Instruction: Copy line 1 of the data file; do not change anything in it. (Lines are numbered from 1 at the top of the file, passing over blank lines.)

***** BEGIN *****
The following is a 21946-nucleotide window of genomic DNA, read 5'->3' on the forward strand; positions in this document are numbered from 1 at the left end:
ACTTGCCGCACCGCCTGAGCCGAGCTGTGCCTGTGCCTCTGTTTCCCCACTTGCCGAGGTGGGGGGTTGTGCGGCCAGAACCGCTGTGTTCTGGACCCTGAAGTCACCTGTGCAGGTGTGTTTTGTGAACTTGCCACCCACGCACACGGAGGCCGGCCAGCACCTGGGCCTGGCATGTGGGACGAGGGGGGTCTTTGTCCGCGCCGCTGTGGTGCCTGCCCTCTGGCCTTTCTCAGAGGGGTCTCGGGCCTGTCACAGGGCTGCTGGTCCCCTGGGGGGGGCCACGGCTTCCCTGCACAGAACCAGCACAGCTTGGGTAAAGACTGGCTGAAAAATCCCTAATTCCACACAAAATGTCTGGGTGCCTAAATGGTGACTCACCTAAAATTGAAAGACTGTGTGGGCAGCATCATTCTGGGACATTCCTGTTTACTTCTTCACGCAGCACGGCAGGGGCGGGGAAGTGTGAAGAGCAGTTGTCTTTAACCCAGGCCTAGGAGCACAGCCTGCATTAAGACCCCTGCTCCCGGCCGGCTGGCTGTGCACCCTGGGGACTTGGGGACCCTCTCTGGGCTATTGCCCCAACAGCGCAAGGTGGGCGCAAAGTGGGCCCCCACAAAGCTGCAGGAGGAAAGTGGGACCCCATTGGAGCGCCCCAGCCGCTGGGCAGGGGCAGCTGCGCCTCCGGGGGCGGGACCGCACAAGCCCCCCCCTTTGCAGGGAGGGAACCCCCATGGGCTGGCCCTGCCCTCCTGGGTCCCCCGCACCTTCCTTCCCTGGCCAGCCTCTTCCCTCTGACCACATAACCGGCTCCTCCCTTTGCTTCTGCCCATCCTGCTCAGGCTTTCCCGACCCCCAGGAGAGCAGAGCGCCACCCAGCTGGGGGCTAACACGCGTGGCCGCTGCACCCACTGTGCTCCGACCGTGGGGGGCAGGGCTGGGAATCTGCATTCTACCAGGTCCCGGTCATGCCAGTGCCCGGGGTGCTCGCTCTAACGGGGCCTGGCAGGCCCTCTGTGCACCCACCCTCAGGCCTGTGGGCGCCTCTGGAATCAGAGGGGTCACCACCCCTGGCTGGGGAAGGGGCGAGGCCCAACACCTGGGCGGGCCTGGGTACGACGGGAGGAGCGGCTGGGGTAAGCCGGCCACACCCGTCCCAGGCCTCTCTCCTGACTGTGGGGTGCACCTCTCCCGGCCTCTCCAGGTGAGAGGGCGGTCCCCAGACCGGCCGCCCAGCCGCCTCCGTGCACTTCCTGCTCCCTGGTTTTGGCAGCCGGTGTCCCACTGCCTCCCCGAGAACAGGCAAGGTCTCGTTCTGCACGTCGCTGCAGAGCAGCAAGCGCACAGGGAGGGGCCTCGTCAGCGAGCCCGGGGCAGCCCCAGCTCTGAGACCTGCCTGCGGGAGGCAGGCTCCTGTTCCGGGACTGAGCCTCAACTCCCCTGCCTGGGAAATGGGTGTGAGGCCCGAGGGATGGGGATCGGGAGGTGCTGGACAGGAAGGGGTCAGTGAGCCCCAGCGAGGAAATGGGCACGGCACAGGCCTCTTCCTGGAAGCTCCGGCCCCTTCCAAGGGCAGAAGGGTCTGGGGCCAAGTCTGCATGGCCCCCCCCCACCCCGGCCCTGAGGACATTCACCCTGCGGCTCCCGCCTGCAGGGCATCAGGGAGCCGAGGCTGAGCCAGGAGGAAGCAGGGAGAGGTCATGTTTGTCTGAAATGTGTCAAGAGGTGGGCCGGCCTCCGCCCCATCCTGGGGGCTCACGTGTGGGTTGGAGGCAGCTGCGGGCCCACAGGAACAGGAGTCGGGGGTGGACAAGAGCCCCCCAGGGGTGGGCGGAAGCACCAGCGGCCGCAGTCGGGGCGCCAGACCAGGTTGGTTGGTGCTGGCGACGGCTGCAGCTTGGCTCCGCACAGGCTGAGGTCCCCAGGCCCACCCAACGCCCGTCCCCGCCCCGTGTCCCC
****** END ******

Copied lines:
The following is a 21946-nucleotide window of genomic DNA, read 5'->3' on the forward strand; positions in this document are numbered from 1 at the left end: